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Adult Acne and Food Allergies

By Diane Marks ; Updated July 18, 2017

It’s common to associate hives, a stuffy nose or diarrhea with a food allergy, but if you suffer from adult acne, food allergies may be the cause. Adult acne is an onset of acne that occurs after adolescence during adulthood, which can be embarrassing and difficult to cure. If you notice that your acne gets worse after eating certain foods, you should talk with your doctor or allergist about the potential correlation between the two. Do not change your diet solely based on symptoms without first talking with your doctor.

The Connection

According to the Innate Center for Food Allergies, located in Seattle, food allergies are the primary cause of acne. When you have food allergies, your body creates toxic chemical reactions every time you eat the allergen. In some cases, it is difficult to avoid certain food allergens, such as dairy, wheat and eggs. The continual release of toxins causes inflammation in the skin and in other parts of the body, resulting in skin rashes and acne.

Food Allergies

Food allergies are caused by a hypersensitivity of the immune system to the proteins found in particular foods. The most common food allergies include wheat, soy, eggs, fish, dairy, tree nuts and peanuts, according to the University of Maryland Medical Center. The allergic reaction occurs because the immune system mistakes the proteins as an invading substance, such as a virus or bacteria. This causes the immune system to attack the food proteins and leads to the production of immunoglobulin E, or IgE, antibodies and histamine. Histamine causes inflammation and irritation in the skin, which can lead to acne.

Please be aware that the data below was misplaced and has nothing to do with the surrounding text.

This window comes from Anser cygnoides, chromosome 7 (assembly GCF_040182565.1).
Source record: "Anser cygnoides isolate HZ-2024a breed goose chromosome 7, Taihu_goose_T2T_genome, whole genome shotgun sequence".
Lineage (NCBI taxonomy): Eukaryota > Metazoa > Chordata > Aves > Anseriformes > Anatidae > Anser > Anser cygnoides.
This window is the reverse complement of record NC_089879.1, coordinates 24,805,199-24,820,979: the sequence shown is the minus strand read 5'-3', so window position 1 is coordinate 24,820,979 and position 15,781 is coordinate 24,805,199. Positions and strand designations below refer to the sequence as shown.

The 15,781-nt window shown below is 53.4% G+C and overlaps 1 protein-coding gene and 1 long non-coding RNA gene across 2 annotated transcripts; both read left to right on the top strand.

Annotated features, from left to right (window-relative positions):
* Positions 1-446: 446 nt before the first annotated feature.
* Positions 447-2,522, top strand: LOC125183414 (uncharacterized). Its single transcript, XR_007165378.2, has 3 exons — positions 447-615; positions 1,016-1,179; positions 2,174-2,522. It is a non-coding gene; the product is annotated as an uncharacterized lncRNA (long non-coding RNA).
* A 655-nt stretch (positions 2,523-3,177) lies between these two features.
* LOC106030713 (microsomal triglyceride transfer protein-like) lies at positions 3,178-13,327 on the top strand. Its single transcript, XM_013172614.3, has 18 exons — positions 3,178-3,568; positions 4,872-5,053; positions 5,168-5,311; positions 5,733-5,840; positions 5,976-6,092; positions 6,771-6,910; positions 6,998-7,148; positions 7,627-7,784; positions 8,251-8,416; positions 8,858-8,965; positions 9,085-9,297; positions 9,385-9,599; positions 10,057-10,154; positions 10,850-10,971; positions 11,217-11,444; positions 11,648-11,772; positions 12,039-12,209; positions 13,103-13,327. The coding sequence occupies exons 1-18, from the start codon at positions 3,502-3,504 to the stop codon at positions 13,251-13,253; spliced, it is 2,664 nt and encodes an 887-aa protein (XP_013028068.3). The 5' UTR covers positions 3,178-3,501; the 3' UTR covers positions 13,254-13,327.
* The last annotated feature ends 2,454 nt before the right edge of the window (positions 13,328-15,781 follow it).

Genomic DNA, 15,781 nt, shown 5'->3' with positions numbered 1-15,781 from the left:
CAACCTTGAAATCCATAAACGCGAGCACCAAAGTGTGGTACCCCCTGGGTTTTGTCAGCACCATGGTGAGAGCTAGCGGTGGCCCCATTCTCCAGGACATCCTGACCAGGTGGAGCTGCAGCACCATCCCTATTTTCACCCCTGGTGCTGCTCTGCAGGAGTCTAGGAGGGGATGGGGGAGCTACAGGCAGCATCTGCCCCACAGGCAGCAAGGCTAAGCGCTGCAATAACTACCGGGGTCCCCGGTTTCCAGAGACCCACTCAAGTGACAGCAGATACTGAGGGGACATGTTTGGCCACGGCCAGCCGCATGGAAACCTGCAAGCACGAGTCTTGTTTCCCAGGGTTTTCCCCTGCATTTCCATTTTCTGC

Elimination Diet

One of the most effective ways to determine if your adult acne is related to a food allergy is to implement an elimination diet. An elimination diet needs to be performed under the guidance of a medical professional and is not intended to diagnose a medical condition. Talk to your doctor about which foods you should eliminate from your diet. Eliminate those foods for two weeks and keep a journal about your acne and any other symptoms. After the two-week elimination period, reintroduce each food one at a time back into your diet to see how your body reacts.


If your doctor determines that you have a food allergy, the most effective treatment for your adult acne is to permanently eliminate that food from your diet. Talk with a dietitian about a modified diet that will still provide you with essential nutrients.

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